Uber may not operate in the state of Maryland after December 22, two whole days before Christmas. The Maryland Public Service Commission is deciding if Uber and Lyft need to perform fingerprint-based background checks on drivers.

Uber said it would remove the service from Maryland if the state requires fingerprint-based background checks. Lyft hasn’t indicated that they would do the same. Lyft did point out that no other state requires fingerprint-based background checks.

Lyft doesn’t operate in Hagerstown. If the rule passes, I may have to complete my application with Lyft and commute to places in Maryland they operate. That’s even if I want to continue as a ridesharing driver.

My opinion on this is mixed. My fingerprints are already on file from being in the military. I have no problem with having my fingerprints taken again.

The state contends this type of security check is required to weed out dangerous sexual offenders and other violent criminals from becoming drivers. If Maryland knows there are dangerous, violent people in the community, why don’t they go and lock them up? These people are dangerous. These people are violent. These people were evidently released from prison even though they are dangerous. Are we supposed to believe they only pose a risk when they are behind the wheel of an Uber car?

I don’t think so.

If Uber is going to do more background checks, I’d prefer they do them on passengers. If someone is a dangerous sexual offender or a violent criminal, I don’t want them in the backseat of my car.  Uber has access to sex offender registries. It wouldn’t be all that hard to run checks on people using the passenger app against these lists.

Uber should strive to make their ridesharing service even safer than it currently is. They shouldn’t fight against increased security. If I were running Uber and the state wanted fingerprint-based background checks, I’d counter with not only fingerprint checks, but a DNA sample too. I provided a DNA sample when I registered to be a bone marrow donor, and it was super easy. They run a special q-tip on the inner cheek of your mouth. That’s it.

The Maryland summer is hotter than Satan’s armpit

Why do I live somewhere that gets so unbearably hot? I’ve lived here in Maryland for 22 years. Summers in western Maryland are sweltering. It’ a point of fact I’m more than acutely aware of, yet I choose to live here.

I don’t get it. I don’t like being hot. If I had to make a choice between extreme hot or extreme cold, I’d gladly take the extreme cold. With that said, I’ve lived most of my life in places that got ridiculously hot.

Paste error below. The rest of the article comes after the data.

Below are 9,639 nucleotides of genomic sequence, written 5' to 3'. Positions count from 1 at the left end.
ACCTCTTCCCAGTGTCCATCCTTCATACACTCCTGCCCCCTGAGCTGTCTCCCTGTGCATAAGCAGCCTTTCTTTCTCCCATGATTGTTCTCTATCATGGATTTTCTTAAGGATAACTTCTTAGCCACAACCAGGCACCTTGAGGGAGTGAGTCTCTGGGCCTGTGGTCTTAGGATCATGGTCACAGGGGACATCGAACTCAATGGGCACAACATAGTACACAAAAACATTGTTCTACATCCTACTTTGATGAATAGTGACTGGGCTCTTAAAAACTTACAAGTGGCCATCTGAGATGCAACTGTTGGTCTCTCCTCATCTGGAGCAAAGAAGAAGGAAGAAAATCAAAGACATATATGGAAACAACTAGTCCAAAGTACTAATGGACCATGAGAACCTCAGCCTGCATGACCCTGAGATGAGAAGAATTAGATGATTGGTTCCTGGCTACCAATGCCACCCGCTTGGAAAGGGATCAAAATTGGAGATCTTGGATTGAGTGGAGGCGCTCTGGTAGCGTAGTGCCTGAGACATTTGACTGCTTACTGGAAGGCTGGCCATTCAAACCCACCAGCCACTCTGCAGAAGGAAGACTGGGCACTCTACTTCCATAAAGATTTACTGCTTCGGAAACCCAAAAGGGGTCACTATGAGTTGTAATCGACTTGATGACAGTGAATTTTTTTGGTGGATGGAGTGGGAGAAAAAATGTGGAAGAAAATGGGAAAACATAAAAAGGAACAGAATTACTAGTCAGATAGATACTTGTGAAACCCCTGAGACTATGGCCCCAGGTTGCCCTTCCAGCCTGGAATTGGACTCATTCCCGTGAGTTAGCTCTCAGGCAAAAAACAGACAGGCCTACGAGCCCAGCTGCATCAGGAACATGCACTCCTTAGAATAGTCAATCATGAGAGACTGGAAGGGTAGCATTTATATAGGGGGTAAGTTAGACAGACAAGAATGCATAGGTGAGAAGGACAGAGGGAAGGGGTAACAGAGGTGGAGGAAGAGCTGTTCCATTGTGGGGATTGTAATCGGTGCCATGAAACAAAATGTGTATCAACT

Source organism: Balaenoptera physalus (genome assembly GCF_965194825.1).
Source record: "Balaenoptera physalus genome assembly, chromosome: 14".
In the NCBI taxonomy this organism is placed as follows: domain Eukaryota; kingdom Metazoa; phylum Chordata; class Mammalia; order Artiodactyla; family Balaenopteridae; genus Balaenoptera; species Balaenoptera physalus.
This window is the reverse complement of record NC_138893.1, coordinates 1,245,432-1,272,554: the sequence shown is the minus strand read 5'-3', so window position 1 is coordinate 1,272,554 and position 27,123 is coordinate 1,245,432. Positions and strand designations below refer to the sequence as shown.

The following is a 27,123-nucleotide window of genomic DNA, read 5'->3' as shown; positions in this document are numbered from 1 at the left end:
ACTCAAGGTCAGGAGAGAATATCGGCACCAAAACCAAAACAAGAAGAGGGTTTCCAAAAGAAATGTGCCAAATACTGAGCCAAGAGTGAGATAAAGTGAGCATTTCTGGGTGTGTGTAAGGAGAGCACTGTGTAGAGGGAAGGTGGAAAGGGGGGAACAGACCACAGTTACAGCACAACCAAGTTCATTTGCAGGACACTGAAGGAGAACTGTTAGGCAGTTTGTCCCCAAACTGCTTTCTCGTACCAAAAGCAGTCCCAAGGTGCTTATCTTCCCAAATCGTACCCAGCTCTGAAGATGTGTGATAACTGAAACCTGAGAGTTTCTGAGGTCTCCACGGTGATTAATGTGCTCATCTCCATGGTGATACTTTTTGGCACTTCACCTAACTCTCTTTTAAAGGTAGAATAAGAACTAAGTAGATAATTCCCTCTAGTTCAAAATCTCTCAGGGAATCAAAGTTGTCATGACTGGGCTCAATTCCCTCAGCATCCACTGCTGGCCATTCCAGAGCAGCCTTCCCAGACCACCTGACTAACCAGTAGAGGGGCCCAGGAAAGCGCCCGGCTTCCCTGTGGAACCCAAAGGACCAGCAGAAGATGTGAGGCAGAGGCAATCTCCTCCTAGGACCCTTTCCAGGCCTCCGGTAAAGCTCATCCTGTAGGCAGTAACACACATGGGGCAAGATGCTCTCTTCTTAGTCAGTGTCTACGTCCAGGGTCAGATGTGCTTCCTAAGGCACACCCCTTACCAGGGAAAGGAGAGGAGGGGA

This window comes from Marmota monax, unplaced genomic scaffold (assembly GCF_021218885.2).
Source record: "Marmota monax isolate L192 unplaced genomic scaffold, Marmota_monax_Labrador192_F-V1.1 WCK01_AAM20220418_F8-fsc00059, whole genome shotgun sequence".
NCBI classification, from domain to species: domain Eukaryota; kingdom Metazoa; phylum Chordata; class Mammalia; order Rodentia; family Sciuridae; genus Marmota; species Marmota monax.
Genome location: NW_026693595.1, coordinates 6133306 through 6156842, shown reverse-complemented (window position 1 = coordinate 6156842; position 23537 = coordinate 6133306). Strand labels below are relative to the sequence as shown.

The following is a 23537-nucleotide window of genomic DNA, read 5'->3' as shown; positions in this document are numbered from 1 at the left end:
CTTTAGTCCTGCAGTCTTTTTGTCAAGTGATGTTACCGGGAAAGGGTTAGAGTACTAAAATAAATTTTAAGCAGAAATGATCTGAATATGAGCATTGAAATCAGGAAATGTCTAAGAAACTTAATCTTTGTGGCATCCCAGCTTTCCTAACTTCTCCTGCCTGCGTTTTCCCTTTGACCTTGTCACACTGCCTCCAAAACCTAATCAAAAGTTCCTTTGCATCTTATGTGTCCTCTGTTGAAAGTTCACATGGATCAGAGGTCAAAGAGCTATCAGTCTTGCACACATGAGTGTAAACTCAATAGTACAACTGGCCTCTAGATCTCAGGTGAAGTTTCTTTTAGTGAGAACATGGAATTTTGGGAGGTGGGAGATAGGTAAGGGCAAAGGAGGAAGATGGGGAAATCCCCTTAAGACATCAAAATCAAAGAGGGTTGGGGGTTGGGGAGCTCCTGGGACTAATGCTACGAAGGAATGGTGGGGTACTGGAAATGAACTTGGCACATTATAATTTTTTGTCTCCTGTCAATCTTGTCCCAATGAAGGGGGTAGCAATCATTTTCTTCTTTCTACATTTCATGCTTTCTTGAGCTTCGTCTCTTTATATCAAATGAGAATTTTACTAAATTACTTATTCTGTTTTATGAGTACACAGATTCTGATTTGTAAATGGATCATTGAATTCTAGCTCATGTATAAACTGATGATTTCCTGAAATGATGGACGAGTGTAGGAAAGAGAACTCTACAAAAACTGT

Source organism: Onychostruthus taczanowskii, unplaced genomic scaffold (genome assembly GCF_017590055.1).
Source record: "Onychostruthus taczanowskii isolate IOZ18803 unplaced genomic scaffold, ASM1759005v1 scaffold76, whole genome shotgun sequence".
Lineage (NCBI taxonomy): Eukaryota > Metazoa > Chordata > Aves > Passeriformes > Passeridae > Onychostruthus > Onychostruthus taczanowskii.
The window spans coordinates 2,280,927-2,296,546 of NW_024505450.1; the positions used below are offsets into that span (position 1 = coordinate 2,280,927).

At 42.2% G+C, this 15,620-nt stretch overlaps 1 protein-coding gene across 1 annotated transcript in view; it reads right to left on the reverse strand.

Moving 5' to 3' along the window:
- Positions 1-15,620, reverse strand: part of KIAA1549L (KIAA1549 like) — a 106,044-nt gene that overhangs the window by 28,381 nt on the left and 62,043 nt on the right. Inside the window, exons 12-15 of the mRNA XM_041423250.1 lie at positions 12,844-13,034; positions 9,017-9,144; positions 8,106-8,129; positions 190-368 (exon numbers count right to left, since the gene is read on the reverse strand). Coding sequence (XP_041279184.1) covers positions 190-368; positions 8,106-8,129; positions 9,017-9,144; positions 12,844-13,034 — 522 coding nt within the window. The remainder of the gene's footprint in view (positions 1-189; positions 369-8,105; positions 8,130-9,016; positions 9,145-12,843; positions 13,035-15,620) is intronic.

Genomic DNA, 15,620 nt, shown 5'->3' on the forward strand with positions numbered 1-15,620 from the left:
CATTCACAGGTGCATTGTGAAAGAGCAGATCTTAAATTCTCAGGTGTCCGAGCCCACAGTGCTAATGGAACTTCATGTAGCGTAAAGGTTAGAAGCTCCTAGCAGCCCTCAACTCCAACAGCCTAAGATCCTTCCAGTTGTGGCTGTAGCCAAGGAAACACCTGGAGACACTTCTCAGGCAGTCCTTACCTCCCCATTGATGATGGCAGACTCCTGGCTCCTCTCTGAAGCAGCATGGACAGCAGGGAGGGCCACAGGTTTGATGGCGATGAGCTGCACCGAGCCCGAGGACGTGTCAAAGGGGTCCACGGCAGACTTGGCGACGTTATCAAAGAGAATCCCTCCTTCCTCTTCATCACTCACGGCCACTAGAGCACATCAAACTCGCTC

I grew up in the California Mojave desert. It routinely got over 100 in the summer. Later, when I joined the Air Force, I spent a year in Biloxi, Mississippi for training. In the 1988 movie Biloxi Blues, Matthew Broderick’s character accurately described Biloxi as being “Africa hot.”

I’ve never been to Africa, but I’ve experienced a summer in Biloxi. I don’t recommend it.

I followed up my stay in Mississippi with three years in the Philippines.

3rd CRS dormitory, Clark Air Base, Philippines (photo: Tim Tuttle)
3rd CRS dormitory, Clark Air Base, Philippines (photo: Tim Tuttle)

There were two seasons in the Philippines, the wet season and the dry season. Both were sweltering. One just had a lot more rain than the other.

I then spent another two years on the island of Guam. The weather was a lot like the Phillippines, hot and muggy. One of the officers in my squadron died from heat stroke while jogging.

After Guam, I spent four years in upstate New York. Although it got extremely cold in the winter, the summers were brutal.

It's more hot than Satan's armpit - Bent Corner
Feels hotter than Satan’s armpit

I then got out of the Air Force and moved to Maryland for a job. I’ve been here ever since. Unlike the other hot places I’ve lived, I chose to live here in Maryland, where the summers are Satan’s armpit hot.

I wish I lived somewhere that remained cool year round. I’d love to live somewhere where the temperature didn’t get higher than 70 degrees Fahrenheit. Does such a place even exist?

The Maryland license plate is terrible